The Colorado Department of Health Care Policy and Financing (HCPF) is in the process of finalizing a proposal to import prescription drugs from Canada, which it will submit to the FDA this fall.
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Section 804 of the Federal Food Drug and Cosmetic Act (FDCA) requires the FDA to establish rules and regulations for states to establish prescription drug importation programs, outlining guidance concerning the safety and procurement of medications from international sources.
HCPF is currently in negotiations with Canadian drugmakers over the pricing and procurement of certain target medications. Once finalized, the lineup of cost-saving drugs and logistical details will be part of the department’s Section 804 importation plan, or SIP, that will be submitted to the FDA for approval.
Last week, after announcing their solicitation of Canadian importation partners in January of 2021, HCPF announced partnerships with 3 companies that will manage the pipeline of drugs from Canada.
AdiraMedica, a Canadian wholesaler, will secure drugs directly from manufacturers and prepare them for export to the US. Premier Pharmaceuticals, a wholesaler based in Idaho, will serve as importer to receive and distribute the drugs throughout the state.
Rocky Mountain Poison and Drug Safety will provide oversight on drug safety, including managing product recalls and outreach and reporting adverse effects.
HCPF Executive Director Kim Bimestefer said the disruptive program faces numerous challenges ahead but that her department has been working and will continue to work closely with both the FDA and Canadian authorities to ensure the plan complies with all federal and international rules and regulations.
“The vision [for drug importation] is to have another tool in our tool belt to save people money on health care, and prescription drugs are the biggest driver of rising health care costs,” Bimestefer said. “It’s important to employers, to consumers, to public programs, and in other countries, they are paying far less than we are. In Canada, it’s more than 60% [less than what we are paying]. The vision is to bring in drugs through this available program now approved at the federal level and to bring savings to Coloradans, to employers, and public programs where we can.”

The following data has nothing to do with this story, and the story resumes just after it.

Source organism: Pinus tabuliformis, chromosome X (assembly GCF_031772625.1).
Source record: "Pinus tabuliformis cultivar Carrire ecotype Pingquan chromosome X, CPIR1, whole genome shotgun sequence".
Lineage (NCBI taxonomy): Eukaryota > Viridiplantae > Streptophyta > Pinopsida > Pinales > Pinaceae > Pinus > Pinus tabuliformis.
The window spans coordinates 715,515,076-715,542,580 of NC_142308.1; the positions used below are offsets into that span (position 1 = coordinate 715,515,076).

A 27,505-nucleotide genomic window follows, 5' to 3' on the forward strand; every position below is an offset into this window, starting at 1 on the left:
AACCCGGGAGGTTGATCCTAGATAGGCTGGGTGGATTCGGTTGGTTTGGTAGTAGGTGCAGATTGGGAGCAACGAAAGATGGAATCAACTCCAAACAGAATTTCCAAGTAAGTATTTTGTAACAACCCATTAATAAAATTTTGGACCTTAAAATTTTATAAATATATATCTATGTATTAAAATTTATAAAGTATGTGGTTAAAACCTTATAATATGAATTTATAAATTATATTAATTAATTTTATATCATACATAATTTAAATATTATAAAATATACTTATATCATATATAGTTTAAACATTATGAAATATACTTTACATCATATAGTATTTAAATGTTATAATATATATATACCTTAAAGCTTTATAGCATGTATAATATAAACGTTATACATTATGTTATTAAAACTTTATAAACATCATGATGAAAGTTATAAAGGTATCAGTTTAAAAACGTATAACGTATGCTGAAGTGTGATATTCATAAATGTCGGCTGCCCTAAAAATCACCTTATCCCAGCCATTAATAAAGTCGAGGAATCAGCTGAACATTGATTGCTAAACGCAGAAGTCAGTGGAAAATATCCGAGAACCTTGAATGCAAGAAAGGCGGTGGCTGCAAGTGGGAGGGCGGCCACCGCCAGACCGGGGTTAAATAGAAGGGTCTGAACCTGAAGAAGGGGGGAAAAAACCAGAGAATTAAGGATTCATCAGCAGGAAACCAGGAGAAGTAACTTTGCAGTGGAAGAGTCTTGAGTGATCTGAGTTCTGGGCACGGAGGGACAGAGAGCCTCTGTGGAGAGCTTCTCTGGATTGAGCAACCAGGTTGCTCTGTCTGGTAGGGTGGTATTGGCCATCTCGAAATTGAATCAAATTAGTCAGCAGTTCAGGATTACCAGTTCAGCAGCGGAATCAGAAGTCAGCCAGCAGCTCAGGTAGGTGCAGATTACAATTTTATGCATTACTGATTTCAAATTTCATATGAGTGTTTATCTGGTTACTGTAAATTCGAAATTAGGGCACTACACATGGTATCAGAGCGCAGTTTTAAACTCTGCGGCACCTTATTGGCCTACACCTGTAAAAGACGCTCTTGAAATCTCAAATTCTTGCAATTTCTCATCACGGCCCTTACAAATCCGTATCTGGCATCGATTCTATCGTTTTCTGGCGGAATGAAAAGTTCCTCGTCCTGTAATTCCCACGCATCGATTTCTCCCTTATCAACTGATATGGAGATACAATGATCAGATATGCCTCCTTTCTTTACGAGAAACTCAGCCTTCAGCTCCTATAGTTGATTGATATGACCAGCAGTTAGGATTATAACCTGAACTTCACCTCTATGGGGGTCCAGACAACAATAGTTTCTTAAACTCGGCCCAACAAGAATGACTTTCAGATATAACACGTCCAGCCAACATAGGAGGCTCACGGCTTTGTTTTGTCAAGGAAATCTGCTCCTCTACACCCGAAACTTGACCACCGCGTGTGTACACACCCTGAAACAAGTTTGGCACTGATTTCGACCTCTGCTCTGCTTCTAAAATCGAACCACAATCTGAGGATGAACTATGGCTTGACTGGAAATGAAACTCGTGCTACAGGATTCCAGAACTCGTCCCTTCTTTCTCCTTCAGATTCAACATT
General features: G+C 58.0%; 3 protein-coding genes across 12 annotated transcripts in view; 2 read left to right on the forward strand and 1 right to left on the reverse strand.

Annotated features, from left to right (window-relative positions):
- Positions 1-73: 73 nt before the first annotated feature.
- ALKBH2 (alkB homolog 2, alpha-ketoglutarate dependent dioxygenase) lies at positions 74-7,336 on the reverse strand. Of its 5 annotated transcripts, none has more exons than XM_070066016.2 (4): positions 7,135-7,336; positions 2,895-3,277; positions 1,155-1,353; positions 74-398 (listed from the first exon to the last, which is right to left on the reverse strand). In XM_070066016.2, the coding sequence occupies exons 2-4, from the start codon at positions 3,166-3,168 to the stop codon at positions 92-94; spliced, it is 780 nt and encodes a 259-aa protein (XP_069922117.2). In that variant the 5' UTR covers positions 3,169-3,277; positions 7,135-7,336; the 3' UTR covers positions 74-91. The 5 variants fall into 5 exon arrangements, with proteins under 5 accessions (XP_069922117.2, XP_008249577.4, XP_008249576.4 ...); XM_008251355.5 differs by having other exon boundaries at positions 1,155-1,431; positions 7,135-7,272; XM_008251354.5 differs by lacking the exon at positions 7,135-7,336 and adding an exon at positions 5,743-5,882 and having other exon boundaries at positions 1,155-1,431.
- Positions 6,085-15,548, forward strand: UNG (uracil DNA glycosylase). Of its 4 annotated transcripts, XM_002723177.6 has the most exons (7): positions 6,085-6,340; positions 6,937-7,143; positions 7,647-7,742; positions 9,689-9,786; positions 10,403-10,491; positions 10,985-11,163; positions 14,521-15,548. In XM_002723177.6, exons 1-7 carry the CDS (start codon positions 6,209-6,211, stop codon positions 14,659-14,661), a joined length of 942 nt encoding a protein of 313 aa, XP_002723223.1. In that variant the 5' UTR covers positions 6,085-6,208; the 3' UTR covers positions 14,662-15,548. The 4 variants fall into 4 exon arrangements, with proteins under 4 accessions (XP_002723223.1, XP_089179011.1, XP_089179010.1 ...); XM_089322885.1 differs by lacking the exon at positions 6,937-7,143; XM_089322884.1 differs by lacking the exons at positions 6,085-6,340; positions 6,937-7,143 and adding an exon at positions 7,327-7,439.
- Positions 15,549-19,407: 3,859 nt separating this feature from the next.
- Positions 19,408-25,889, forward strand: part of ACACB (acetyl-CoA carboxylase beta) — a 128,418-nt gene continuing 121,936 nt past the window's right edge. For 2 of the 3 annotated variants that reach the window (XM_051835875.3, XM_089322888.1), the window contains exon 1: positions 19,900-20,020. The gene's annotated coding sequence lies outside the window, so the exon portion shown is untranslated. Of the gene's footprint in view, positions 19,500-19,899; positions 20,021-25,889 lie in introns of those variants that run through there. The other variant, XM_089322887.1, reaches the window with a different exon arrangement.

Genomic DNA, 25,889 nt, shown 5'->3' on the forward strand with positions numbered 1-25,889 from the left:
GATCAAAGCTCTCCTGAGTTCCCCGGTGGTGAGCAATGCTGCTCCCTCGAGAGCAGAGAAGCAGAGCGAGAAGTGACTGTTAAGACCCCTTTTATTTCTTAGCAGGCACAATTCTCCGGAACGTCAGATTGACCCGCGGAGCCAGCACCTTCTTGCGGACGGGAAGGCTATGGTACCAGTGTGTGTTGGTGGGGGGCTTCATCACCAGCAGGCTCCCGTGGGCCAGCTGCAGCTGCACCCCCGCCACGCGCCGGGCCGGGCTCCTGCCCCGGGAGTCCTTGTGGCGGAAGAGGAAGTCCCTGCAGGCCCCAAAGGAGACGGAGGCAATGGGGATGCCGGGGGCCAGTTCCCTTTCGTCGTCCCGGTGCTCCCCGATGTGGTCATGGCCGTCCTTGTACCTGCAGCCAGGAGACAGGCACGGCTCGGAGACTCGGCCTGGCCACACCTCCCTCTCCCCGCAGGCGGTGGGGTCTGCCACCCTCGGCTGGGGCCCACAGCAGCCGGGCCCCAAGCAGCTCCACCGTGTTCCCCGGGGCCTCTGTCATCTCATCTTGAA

A study by the Kaiser Family Foundation (KFF) highlighted the high costs of cancer treatments that burden patients with high out-of-pocket expenses for years on end to access these life-saving medications. The median annual out-of-pocket cost for the 15 specialty-tier cancer drugs in the study exceeded $8,000 across all health plans.
In 2019, Coloradans spent $6.7 billion on prescriptions filled at retail pharmacies and, according to the Colorado Health Institute, 1 in 10 Coloradans did not fill a prescription due to costs.
A recent national poll conducted by West Health and Gallup showed that 26% of respondents avoided medical care and paying for prescription drugs altogether due to high costs.
Colorado’s 2020 draft application for the program studied the cost savings of more than 160 medications that span cancer, diabetes, HIV, multiple sclerosis, heart disease, respiratory illness, and women’s health, among other categories. There is a list of drugs that cannot be imported due existing federal regulations, including insulin and controlled substances.
Once submitted, the FDA will set a review period in which it will evaluate the selection of drugs and the cost-saving infrastructure outlined. The savings generated through the importation program would be passed along to consumers in the form of lower premiums, as well as reductions to enrollee cost sharing and spending during the deductible period.
The lower costs could save Coloradans who purchase the imported medications through their private health insurance plans on average 60%, according to HCPF.
The drugs being imported would be the exact equivalents to those being sold in the US, with the only differences being price and country of origin.
“We have conducted many analyses of drug pricing in Colorado specifically using our all payer claims database, taking into account specific populations, chronic conditions, maintenance drugs, some emergency drugs like Ventolin or albuterol, inhalers, HIV drugs,” said Lauren Reveley, Importation Manager who leads the work at HCPF. “We’re targeting drugs that will help everyday people live healthy and successful lives so that they can access the drugs that they need at a more affordable price.”
Health plans in Colorado will determine their own coverage and pricing for imported drugs but will not be obligated to cover them. The department said it has been working with insurance and pharmacy stakeholders to ensure transparency on price and best affordability options for consumers.
Along with FDA approval, the program’s testing, re-labeling, and distribution networks will need additional time to set up. Reveley says if everything goes according to plan, the first tranche of imported drugs could be on shelves in local pharmacies by late 2023.